New evidence shows 802.11ac headed to future Macs

By , Apr 9, 2013

802.11ac

Are you ready for faster wireless speeds? How about better range? If so, then you’ll be happy to hear that new evidence shows that Apple is implementing 802.11ac support into its latest version of its desktop OS.

The OS X 10.8.4 beta release, that we told you about earlier, contains code not contained in previous versions of the OS. This code suggests that Apple is adding Gigabit wireless support, which is also known as 802.11ac, to future Mac hardware.

802.11ac

The evidence, first noted by 9to5Mac, shows the difference between code found in the latest OS X beta and the current public version of OS X — 10.8.3.

Of course, you won’t benefit from the faster speeds and wider range that Gigabit wireless brings to the table until you upgrade your network infrastructure (think wireless router) to one that is capable of talking to 802.11ac clients. It’s highly probably, then, that Apple will update its AirPort Extreme wireless router with support for the faster wireless standard.

Would you consider upgrading your hardware to reap the benefits of 802.11ac?

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  • http://www.facebook.com/craig.wayman.7 Craig Wayman

    What’s crazy is the only thing that will give you the speeds AC is capable of is Google’s new Fiber network it is rolling out in Kansas City. So looks like Apple needs Google here.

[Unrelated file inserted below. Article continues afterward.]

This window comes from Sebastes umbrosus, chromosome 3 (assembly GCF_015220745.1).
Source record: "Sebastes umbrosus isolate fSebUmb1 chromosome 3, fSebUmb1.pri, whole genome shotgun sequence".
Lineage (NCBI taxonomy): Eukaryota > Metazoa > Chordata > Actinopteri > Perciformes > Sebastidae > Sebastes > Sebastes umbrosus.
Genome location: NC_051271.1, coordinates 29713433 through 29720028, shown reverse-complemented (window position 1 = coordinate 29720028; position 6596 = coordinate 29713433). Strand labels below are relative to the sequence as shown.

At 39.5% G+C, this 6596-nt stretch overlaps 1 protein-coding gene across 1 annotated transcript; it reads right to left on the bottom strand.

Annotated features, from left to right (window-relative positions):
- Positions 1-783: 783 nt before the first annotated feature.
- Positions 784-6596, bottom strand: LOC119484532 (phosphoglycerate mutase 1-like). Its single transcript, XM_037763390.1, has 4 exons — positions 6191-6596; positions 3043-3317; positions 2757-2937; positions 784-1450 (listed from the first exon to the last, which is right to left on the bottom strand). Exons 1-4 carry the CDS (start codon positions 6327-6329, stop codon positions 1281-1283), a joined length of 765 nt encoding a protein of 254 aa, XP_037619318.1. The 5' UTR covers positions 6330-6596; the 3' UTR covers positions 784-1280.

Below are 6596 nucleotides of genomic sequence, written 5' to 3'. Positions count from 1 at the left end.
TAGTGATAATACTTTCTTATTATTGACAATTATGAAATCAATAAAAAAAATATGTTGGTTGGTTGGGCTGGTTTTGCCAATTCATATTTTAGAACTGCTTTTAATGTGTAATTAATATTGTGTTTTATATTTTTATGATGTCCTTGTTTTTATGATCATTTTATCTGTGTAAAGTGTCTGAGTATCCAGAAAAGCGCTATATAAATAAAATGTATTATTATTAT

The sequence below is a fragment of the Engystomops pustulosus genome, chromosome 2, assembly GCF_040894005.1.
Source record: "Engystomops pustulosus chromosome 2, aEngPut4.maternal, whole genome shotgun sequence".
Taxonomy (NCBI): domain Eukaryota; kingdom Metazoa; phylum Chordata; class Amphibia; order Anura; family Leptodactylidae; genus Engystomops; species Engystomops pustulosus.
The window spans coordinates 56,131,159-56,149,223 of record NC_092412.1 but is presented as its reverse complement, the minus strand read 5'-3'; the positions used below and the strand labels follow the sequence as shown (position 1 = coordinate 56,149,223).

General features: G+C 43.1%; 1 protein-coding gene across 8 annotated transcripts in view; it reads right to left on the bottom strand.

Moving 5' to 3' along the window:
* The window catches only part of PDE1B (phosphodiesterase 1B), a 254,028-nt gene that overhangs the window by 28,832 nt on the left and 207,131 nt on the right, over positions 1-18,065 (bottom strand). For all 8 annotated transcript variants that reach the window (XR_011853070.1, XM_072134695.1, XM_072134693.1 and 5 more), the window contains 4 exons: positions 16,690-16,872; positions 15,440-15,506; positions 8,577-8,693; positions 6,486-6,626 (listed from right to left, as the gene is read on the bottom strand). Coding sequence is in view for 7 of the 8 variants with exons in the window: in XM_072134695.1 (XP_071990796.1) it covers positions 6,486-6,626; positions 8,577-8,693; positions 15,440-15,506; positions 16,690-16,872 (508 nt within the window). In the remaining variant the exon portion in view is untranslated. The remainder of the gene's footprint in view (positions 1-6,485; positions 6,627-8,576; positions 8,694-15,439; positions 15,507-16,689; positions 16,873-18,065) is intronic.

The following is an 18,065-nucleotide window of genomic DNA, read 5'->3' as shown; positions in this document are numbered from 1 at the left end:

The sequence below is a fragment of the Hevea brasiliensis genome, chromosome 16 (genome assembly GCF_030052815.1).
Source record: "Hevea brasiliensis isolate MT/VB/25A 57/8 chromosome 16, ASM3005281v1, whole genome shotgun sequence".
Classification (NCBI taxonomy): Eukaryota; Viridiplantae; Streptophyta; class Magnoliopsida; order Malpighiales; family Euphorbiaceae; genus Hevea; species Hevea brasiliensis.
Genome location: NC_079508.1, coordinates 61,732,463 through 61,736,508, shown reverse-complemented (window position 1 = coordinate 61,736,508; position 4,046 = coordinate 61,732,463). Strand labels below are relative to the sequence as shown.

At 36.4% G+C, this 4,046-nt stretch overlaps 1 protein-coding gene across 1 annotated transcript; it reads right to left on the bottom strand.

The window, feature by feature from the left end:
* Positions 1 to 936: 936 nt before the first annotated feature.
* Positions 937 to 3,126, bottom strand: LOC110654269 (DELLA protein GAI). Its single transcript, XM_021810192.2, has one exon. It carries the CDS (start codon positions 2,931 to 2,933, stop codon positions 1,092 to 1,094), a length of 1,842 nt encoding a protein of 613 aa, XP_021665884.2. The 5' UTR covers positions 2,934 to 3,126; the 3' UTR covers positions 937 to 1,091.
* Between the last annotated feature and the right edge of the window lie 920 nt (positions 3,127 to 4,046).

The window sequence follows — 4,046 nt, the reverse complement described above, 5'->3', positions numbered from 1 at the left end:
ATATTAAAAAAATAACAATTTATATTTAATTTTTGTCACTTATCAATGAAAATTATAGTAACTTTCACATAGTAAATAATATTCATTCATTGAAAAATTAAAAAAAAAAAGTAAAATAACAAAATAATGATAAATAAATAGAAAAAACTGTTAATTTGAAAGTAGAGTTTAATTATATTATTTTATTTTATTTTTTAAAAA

• http://twitter.com/doubleaa25 Adham

      Is 250 mbps not enough?

      • http://twitter.com/tech4789 Brian M (tech4789)

        Yes, but this adds a great amount of speed to local network transfers. For example, I have an old Power Mac G5 running Leopard server in order to be a network Time Machine disk. It takes far more time over WiFi than Ethernet because the speed is much worse on WiFi.

    • Obsidian71

      Only applies to WAN traffic. Internal LAN networks could utilize the boost regardless of broadband speeds. It’s here that I suspect is the best selling point. The ability of AC to stream HD channels across the home network is more important than speeding up broadband connections IMO

  • JoblessGuy2

    I think that many haven’t realized the larger implication of this: A new Mac (at least one) will be here before WWDC and 10.9! Only reason for the code to be in Mountain Lion. Fingers crossed for a rMBP 13″ with Haswell GT3 and 16 GB RAM!

  • iDon’tWantToShareMyDetails

    Don’t like the fact that its 5Ghz (less penetration) or the fact that i have to change my router for 5MB/s over 802.11n. Also this:

    ” Standard finalization is in late 2012, with final 802.11 Working Group approval in early 2014. According to a study, devices with the 802.11ac specification are expected to be common by 2015 with an estimated one billion spread around the world.”

  • http://twitter.com/Jack_maredit Jackson Grong

    Useless to me, my connection speed is 4 Mbps… x”D

    • http://twitter.com/EdwardDraper Edward Draper

      Mines 26 Mbps.

      • http://www.facebook.com/micaiah12 Micaiah Martin

        Mine is like 1.3 :p

  • http://www.facebook.com/CBoyer68 Christopher Boyer

    I will just for better range, my Airport Extreme is from early 2010. My cable speed is at 30Mbps.